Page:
WASHINGTON—The House Agriculture Committee voted 35-11 to advance its version of the 2012 Farm Bill—the Federal Agriculture Reform and Risk Management (FARRM) Act of 2012. The 5-year legislation bill would save taxpayers money, reduce the nation’s deficit, and repeal outdated policies, while reforming, streamlining and consolidating others.
Specifically, the House version would reduce spending by $35 billion by cutting $23.6 billion in commodity spending and $16.5 billion from the Supplemental Nutrition Assistance Program (SNAP) among other actions.
In June, the Senate voted 64-35 to pass the Agriculture Reform, Food and Jobs Act of 2012, a 5-year, half-trillion dollar legislation that would bring sweeping reform to U.S. agriculture policy and reauthorize the 2012 Farm Bill set to expire Sept. 30, 2012. The Senate’s version is expected to save $24.7 billion over the next 10 years by eliminating direct payments, consolidating programs to end duplication, and taking action against food assistance abuse.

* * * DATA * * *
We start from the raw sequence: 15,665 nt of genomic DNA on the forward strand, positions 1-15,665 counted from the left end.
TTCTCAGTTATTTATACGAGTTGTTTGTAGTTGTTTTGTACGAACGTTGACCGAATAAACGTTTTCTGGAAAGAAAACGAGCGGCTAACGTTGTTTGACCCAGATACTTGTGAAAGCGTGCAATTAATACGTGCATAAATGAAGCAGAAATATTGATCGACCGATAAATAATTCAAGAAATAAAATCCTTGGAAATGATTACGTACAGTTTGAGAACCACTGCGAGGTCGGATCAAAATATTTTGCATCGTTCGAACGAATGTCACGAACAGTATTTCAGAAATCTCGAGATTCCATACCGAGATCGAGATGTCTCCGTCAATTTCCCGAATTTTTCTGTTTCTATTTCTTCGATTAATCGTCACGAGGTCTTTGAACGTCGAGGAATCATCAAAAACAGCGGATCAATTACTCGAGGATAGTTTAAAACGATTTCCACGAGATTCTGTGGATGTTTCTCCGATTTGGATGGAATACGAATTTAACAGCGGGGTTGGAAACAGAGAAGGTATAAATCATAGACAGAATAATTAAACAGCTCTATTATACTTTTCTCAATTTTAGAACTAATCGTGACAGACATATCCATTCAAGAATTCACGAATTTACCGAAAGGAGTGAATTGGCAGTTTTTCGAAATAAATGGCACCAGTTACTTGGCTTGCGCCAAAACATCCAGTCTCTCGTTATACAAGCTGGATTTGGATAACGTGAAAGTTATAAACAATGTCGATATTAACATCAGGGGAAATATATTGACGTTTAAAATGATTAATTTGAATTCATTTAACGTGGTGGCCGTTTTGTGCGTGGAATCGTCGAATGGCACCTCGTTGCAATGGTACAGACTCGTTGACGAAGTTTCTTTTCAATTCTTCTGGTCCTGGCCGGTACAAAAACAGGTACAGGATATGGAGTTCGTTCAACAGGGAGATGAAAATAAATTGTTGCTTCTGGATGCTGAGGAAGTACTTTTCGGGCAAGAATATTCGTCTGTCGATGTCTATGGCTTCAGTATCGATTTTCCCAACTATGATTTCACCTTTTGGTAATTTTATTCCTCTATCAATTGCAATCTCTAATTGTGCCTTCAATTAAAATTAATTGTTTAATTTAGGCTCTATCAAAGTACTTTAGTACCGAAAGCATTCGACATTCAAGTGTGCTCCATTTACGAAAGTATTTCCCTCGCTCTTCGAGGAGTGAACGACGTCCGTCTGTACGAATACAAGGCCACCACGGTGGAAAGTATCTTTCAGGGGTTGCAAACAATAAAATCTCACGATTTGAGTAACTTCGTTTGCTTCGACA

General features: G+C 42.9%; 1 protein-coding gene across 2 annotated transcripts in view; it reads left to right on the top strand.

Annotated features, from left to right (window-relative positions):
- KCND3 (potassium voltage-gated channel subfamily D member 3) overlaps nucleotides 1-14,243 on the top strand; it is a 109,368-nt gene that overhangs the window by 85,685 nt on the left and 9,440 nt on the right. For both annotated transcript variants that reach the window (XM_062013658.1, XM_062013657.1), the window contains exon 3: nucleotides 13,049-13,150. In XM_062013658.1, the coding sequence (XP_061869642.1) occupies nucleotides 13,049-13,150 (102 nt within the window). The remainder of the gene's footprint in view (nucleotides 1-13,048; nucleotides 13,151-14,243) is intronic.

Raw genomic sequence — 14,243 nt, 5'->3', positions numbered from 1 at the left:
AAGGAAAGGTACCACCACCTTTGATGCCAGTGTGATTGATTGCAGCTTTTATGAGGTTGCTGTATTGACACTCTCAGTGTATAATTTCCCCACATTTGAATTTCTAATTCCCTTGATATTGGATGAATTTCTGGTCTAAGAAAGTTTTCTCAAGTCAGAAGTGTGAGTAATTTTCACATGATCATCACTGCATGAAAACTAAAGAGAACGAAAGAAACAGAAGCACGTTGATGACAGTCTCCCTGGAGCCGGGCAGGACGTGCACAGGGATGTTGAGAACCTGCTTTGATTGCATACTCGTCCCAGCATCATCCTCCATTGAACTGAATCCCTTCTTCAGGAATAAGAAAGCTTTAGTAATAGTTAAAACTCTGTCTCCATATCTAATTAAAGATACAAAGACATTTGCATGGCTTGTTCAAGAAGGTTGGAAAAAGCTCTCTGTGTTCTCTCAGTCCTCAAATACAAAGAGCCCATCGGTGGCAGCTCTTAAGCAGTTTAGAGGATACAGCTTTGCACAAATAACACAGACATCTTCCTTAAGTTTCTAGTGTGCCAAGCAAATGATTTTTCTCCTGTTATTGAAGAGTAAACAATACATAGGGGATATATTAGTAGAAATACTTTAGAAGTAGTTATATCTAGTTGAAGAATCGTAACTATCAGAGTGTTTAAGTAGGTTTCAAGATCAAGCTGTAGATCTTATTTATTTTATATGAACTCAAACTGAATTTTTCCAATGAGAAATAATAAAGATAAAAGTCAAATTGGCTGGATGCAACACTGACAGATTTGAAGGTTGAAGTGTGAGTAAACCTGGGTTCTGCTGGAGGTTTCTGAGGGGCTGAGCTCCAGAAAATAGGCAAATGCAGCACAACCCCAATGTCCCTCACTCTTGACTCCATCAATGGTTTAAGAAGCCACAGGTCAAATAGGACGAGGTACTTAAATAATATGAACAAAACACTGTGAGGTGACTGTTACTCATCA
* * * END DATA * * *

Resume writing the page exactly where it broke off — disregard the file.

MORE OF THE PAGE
“Today marked an important step forward in the development of the next farm bill. I appreciate the efforts of my colleagues and the bipartisan nature in which this legislation was written and approved. This is a balanced, reform-minded, fiscally responsible bill that underscores our commitment to production agriculture and rural America, achieves real savings, and improves program efficiency, said House Agriculture Committee Chairman Frank Lucas.
The current farm bill expires on Sept. 30, 2012, and there only 13 legislative days before the August recess. The House leadership now needs to bring the farm bill to the floor for a vote.